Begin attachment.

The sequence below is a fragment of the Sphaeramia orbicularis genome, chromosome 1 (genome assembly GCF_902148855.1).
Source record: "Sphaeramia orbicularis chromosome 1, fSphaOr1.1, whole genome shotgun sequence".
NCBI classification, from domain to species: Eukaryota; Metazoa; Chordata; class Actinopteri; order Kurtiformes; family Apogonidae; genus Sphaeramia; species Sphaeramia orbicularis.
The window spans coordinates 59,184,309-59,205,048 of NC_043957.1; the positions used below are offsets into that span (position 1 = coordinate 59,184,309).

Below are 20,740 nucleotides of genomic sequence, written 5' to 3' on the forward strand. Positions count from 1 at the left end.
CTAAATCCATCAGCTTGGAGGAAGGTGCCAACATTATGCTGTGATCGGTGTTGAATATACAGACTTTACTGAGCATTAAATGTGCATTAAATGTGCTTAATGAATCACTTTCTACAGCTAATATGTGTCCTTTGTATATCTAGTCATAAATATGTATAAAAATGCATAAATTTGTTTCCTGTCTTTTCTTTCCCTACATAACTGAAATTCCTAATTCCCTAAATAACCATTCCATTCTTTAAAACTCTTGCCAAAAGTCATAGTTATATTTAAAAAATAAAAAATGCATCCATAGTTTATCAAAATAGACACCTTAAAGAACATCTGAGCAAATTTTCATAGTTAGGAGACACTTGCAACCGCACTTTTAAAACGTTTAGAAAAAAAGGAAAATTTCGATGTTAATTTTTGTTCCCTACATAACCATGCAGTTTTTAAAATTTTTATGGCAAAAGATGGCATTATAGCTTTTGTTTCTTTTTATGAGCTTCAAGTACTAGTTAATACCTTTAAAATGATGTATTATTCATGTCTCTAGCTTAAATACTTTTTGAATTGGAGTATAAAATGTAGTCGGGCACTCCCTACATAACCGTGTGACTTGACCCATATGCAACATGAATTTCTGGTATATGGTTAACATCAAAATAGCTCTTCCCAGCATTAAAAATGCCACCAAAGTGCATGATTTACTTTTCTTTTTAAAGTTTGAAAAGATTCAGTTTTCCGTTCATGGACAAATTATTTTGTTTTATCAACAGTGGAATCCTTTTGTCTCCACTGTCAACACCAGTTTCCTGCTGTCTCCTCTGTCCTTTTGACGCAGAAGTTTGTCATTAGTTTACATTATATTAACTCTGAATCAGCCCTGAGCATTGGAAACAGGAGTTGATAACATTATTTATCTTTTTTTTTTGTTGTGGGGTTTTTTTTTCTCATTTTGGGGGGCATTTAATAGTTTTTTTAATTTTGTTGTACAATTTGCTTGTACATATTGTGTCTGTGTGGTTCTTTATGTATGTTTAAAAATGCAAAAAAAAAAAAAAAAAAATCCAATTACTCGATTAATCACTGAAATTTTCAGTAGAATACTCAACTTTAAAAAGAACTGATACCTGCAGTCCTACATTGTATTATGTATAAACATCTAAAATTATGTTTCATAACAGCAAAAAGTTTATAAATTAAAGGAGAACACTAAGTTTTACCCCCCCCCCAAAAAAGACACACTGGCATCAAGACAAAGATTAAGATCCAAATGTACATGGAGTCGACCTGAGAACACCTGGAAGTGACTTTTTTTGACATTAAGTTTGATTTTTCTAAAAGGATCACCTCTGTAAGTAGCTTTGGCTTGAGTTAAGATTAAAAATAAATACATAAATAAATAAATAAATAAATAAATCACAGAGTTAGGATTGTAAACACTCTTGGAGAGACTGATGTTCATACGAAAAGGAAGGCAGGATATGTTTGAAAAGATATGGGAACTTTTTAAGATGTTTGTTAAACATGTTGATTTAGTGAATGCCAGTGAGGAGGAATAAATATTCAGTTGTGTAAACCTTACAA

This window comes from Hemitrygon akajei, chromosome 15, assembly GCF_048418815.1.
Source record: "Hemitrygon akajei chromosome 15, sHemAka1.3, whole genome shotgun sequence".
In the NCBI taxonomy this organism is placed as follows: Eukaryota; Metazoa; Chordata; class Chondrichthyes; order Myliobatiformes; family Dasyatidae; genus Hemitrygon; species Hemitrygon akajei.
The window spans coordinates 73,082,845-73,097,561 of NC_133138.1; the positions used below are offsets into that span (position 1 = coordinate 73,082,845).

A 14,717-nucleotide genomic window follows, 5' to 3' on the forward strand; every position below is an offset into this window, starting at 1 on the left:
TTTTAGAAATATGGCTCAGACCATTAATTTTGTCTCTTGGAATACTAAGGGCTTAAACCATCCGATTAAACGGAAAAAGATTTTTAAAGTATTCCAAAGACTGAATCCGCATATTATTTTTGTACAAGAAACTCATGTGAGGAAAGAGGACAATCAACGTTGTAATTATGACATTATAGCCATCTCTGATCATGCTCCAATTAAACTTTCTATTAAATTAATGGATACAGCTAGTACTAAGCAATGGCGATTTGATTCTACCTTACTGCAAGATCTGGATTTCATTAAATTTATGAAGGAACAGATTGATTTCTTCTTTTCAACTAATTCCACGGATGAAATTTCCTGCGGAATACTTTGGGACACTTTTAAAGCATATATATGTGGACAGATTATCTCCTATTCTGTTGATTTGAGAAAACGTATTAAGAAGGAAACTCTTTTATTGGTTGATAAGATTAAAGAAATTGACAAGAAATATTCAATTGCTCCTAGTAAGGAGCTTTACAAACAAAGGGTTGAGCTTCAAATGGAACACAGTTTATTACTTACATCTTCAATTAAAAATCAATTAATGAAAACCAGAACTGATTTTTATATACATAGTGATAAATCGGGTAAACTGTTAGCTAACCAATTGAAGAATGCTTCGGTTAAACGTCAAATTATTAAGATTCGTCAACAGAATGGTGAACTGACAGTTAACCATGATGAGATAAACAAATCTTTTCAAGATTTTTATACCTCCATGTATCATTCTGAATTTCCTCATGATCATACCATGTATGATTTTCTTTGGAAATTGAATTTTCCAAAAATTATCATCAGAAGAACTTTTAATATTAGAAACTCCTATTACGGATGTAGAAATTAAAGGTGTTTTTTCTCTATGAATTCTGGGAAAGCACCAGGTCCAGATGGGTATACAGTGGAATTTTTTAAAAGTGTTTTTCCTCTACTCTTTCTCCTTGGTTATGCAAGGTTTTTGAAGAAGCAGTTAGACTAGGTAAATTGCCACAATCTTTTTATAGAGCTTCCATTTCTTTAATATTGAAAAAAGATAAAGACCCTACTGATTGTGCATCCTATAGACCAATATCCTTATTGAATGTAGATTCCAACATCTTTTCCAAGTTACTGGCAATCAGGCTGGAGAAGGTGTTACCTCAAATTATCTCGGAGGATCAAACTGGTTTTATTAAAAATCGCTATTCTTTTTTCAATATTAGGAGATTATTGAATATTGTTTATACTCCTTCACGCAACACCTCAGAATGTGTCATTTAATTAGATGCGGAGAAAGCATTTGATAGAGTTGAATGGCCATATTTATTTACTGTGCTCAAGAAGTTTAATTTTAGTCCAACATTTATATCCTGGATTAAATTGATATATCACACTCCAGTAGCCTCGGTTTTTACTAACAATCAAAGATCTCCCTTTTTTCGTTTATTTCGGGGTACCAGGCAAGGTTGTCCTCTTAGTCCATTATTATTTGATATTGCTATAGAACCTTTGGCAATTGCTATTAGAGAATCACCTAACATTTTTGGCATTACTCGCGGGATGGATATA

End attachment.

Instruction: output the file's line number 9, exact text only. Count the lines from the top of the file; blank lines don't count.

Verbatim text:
In the NCBI taxonomy this organism is placed as follows: Eukaryota; Metazoa; Chordata; class Chondrichthyes; order Myliobatiformes; family Dasyatidae; genus Hemitrygon; species Hemitrygon akajei.